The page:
Attendees of the 2015 Google DevFest received lots of freebies, including food, drinks, door prizes, stickers, and a t-shirt, but the Android app developed specifically for the conference struck me as unusual. Building an Android app for a small regional conference might be less daunting for this group, but not easy. Few volunteer-run organizations could complete such a task.
The app provided attendees with an updated conference schedule and facility map, a handy tool given the number of presenters and concurrent tracks. It was available from Google Play and required no special permissions. The schedule database was in Google Sheets, and changes made by any of the core volunteers would update both the DevFest app and website.
Curious to know more, I contacted Patrick Fuentes, an Android developer at The Nerdery and GDG-TC organizer. Patrick, along with local developer rock stars Bryan Herbst and Chris Black, and user experience developer Russell Ahrens, collectively donated hundreds of hours to the project.
When asked about last year’s app, Patrick admitted feeling some disappointment. Despite the recognition and appreciation that the project received, the overall scope had to be limited to fit the volunteer group’s capacity. A revised app is in development, but it may not be available in time for the 2016 conference. The group is hoping for a volunteer with Android visual design experience to help meet the second iteration’s main objective: building a stable foundation and feature set that could benefit the larger Google developer community.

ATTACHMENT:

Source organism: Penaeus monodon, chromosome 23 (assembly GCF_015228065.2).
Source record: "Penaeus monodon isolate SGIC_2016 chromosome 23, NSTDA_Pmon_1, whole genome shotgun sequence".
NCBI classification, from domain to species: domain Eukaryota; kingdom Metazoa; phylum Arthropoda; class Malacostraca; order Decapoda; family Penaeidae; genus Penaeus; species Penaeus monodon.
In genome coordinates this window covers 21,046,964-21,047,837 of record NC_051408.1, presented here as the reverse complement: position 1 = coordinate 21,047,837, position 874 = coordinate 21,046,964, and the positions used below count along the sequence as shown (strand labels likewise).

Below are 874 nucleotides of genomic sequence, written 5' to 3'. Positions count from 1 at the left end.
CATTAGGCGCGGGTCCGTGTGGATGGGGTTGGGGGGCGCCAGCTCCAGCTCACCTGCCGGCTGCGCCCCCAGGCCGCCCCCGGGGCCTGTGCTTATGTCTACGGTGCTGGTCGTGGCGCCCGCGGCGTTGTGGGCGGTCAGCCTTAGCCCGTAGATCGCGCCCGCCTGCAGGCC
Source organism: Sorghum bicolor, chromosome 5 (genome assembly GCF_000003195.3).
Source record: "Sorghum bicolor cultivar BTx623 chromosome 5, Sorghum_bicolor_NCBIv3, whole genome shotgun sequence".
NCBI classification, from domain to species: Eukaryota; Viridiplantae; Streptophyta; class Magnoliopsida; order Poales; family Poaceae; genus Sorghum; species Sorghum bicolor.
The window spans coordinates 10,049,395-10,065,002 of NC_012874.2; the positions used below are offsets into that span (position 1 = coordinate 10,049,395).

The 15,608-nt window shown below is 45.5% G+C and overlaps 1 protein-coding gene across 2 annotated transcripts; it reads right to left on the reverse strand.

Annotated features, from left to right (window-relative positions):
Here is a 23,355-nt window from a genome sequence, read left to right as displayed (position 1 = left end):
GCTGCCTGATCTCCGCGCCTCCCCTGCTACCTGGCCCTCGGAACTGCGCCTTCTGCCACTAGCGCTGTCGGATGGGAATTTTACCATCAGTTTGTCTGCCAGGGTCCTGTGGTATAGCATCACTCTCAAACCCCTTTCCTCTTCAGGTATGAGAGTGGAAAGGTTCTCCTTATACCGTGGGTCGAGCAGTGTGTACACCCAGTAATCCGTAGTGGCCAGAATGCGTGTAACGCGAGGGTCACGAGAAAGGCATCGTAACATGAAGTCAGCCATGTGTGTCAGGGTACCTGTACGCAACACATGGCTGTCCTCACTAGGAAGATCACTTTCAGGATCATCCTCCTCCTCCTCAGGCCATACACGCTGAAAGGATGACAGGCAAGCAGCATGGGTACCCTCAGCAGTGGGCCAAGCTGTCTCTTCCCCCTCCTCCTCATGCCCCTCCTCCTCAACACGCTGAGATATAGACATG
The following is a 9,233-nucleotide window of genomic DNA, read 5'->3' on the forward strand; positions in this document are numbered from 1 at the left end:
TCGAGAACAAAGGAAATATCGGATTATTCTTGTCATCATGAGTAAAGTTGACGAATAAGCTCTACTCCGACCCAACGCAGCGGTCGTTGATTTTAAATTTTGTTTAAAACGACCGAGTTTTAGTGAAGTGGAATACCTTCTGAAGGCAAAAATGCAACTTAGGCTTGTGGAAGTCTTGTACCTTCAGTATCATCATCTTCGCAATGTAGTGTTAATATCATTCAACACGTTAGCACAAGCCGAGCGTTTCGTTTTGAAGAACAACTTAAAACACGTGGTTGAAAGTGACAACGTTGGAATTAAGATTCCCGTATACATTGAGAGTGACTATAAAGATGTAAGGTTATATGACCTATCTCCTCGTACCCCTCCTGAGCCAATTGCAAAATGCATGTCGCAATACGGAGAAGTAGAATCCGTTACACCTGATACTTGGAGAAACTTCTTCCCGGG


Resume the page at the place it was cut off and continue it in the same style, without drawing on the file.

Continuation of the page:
A generous donation
I asked Patrick to describe his motives for, in effect, paying for the privilege to build an app. “I love making apps, and I know how much a well-made app can drive engagement,” Patrick wrote. “I’m also passionate about the excellent developer community we have here in the Twin Cities.” The DevFest app later served as a teaching aid–a case study example–for Android Study Jams, an ongoing volunteer project sponsored by the Twin Cities group that Patrick supports as an organizer and instructor.
The latest revision project harnesses this energy and, by making the code open source and generalizable, could benefit Google Developer Groups all over the world, not just the local conference attendees. As Patrick put it, “I really feel like we can help a lot of people.”